The course was not traditional painting or sculpture. It was, say its graduates, about ideas. The context for making work was as important as the work itself. The department was not based in the Charles Rennie Mackintosh-designed main building, but in a former girls' school that was used as a site for making work. "It was an amazing place," says Harding. "There were basements with 50 children's sinks in them, history books lying around in piles. There were attics, strange, devious, different rooms. An Escher-like staircase. One half of the school was locked off and forbidden. Of course, the students broke in."
The students were required to do art projects outside the school, to find sites, negotiate with owners. "They began to be wheelers and dealers. They had to forage in other departments to get access to dark rooms, printing facilities. They had," says Harding, "a piratical attitude."
The Environmental Art Department was run by David Harding, Sam Ainsley and Brian Kelly at Glasgow School of Art.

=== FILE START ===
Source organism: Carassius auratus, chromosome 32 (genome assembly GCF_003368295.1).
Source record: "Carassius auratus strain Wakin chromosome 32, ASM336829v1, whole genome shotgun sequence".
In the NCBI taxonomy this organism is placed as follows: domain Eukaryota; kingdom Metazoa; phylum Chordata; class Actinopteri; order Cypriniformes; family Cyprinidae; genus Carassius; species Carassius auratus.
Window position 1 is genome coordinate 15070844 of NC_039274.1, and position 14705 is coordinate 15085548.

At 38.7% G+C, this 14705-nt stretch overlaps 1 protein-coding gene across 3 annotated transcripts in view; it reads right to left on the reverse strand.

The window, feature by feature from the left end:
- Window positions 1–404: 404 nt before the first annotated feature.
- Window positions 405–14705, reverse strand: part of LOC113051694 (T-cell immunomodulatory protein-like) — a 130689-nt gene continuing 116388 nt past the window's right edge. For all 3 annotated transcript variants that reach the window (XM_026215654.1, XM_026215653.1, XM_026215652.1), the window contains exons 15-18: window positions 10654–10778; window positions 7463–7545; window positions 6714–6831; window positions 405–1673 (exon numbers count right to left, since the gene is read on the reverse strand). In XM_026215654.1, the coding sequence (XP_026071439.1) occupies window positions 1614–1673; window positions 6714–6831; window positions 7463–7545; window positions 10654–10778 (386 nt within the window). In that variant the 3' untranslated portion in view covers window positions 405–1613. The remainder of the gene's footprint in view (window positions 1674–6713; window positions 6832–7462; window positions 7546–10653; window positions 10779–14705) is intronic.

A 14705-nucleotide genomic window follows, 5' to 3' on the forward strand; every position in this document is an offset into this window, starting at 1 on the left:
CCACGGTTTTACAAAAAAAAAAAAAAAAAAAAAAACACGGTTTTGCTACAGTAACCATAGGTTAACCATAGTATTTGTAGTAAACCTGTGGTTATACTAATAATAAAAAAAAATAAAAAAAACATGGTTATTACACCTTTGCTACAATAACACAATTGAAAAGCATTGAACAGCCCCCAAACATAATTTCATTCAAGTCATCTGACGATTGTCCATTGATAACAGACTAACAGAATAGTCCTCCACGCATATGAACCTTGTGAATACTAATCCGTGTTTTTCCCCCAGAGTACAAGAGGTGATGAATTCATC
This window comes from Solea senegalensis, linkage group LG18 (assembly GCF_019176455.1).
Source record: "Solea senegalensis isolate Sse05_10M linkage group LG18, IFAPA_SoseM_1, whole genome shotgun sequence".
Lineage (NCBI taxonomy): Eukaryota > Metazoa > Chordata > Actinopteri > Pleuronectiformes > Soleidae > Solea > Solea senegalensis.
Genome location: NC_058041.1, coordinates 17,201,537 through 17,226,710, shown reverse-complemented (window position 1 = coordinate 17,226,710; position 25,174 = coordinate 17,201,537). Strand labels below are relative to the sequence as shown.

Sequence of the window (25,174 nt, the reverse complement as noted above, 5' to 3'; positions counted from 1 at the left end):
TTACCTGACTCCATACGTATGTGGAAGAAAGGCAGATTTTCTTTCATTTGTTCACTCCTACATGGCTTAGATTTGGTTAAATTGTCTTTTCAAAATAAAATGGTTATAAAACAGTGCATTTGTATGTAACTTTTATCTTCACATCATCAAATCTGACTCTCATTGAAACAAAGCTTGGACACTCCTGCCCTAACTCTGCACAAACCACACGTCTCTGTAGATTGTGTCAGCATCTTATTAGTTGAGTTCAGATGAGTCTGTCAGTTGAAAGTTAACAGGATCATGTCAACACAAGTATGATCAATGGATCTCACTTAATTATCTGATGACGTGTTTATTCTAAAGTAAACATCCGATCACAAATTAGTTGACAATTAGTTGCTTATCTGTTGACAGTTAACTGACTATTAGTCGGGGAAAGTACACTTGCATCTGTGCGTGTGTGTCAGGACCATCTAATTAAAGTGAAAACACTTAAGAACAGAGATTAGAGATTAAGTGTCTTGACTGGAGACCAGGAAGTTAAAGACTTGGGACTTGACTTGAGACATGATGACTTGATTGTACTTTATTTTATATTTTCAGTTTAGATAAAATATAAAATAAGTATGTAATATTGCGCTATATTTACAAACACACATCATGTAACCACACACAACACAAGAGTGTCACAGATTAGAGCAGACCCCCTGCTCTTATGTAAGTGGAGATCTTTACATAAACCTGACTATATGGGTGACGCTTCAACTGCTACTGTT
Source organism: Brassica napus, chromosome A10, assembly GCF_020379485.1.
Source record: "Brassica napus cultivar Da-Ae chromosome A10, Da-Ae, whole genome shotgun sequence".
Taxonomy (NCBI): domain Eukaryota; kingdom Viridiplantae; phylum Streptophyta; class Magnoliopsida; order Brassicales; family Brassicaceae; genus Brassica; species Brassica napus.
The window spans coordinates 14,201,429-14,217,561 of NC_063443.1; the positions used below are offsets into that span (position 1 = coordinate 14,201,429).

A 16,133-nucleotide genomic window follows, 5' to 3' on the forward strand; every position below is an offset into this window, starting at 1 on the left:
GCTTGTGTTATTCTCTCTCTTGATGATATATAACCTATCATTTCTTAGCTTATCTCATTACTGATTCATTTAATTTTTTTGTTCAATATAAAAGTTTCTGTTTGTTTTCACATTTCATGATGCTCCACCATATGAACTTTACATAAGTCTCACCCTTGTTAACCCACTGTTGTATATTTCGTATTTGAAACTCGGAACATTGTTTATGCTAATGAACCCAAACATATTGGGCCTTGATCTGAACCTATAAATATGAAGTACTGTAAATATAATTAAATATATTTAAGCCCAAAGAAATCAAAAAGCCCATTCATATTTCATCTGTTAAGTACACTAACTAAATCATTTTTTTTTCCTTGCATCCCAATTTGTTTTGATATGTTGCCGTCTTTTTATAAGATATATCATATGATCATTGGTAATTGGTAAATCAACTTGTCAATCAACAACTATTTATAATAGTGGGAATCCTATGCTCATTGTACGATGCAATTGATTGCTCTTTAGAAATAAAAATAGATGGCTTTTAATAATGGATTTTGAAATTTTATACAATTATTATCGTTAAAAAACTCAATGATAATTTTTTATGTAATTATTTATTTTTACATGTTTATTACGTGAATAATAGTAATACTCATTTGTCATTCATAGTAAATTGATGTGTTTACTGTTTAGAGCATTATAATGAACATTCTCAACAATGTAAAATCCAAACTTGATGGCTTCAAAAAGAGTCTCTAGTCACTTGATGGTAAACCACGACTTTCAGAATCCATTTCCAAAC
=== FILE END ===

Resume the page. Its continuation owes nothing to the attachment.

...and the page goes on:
Charlotte Higgins, The Guardian 17/10/11
Printed handkerchief celebrating the fraternal links between British Loyalists in Scotland and Northern Ireland.
Sam Ainsley my tutor gave me the catalogue for the 1984 exhibition - Art in Production: Soviet Textiles, Fashion and Ceramics 1917 – 1935, Museum of Modern Art in Oxford. I was studying public art at Glasgow school of Art and wanted to make things that were a reflection of my experience. At the time donation buckets were being passed around the Rangers bars in Glasgow and the rumour was these funds were being used to buy weapons from Israel.